Please see the guidance notes for information management considerations.
As advancements in the field are made, tools, examples and links will be added here.
MINIMUM SECTORAL DATA A
10.1 Overview and Function
The minimum sectoral data presented in these guidance notes are based on the standards and units of measurement set by the SPHERE Project’s Humanitarian Charter and Minimum Standards in Humanitarian Response in 2011, as well as through internal UNHCR standards. These guidance notes work to establish what all staff members, including an Information Manager, needs to know in order to inform operational planning and an information management strategy.
10.2 How-to Guide
The UNHCR sector specialists generally cover public health, nutrition and Water, Sanitation and Hygiene (WASH), informing the initial emergency response based on the following key indicators.
10.2.1 Key minimum emergency indicators for public health, nutrition and WASH for refugee camp populations
This data in the below chart is collected in transit centres, refugee sites and refugee camps. Where refugees are integrated into national programmes for health, nutrition and WASH this data is not collected. In these programmes the available health data from the Ministry of Health will provide an indication of the overall health and nutritional status of the population.
In general the source for the below indicators should be the, ‘UNHCR Basic Indicator Report’, or if a health coordinator is not yet on the ground, this information may be obtained from health and wash partners in refugee camp/settlement situations.
|Crude mortality rate|
|Under-5 mortality rate|
|Measles vaccination coverage|
Proportion of births attended by a skilled health worker
Note: Defined as doctors and/or persons with midwifery skills who can diagnose and manage obstetrical emergencies as well as normal deliveries. Traditional birth attendants (trained or untrained) are not included
|Global acute malnutrition (GAM) prevalence|
|Severe acute malnutrition (SAM) prevalence|
Liters of potable water / person / day
Note: 15 liters/person/day at the onset of the emergency moving towards minimum 20 liters/persons/day as soon as possible.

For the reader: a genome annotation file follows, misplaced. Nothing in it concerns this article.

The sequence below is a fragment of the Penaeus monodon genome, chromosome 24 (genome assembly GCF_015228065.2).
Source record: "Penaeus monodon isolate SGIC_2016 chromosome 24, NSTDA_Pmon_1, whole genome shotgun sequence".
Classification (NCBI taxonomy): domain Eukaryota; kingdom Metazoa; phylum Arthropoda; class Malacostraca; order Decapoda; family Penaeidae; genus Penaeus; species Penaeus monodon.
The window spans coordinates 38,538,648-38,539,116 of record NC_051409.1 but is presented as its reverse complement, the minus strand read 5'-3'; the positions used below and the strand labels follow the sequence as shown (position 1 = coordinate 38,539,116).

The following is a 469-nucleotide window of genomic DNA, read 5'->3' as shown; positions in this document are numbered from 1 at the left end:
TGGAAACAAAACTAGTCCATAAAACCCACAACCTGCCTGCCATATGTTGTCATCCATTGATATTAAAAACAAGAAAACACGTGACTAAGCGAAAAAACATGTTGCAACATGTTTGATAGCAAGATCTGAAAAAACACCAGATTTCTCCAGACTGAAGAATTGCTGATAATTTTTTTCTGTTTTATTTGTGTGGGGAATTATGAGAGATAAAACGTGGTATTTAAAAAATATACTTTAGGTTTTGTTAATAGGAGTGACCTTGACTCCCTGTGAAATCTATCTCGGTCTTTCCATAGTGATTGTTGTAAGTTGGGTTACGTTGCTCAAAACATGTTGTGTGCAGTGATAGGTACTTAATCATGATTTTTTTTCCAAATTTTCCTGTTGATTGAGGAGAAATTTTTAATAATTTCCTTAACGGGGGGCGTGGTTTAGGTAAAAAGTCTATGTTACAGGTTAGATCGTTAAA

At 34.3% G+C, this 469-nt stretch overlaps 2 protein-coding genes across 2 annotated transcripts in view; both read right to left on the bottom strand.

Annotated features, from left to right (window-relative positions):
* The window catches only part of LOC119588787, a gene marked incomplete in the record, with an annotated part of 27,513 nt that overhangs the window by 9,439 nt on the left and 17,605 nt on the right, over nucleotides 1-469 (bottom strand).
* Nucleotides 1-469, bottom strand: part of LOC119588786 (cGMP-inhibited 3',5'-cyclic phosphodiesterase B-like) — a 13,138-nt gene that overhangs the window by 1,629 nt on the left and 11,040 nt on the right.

Number of persons per latrine
Note: The standards increase in the first weeks of an emergency: 50 persons per latrine moving towards 20 persons/latrine as soon as resources allow. Wherever, possible family latrines (1 latrine per household) should be encouraged from the onset of the emergency.
Population denominators for the calculation of rates are referenced from registration statistics shared by the UNHCR registration officer or Information Manager, or from other estimation sources.
10.2.2 Public health, WASH and nutrition information products to expect
The sector specialist will be working with a web-based application that combines streams of information to inform decision-making in the humanitarian sector, (the application, called TWINE may be found online at: http://twine.unhcr.org/app/) which integrates minimum sectoral data and presents the information in summary reports (note: Twine requires a log-in, and permissions will be provided based on the type of user). Data is derived from surveillance systems at the service provider level and aggregated to foster epidemiologic needs. Data is entered directly into the Twine database or uploaded online either by partners or by the UNHCR sectoral expert. Indicator guidance is integrated directly into the application and may also be downloaded as individual indicator guidance sheets.
At the onset of an emergency when Twine (the web-based Health Information System (HIS)) or other data collection systems have not yet been established, data for 9 basic indicators are collected on a weekly basis. This data is compiled into the Basic Indicator Report and shared internally and externally with partners. The reports should also be integrated into wider reporting platforms, such as Situation Updates and the operational web portals.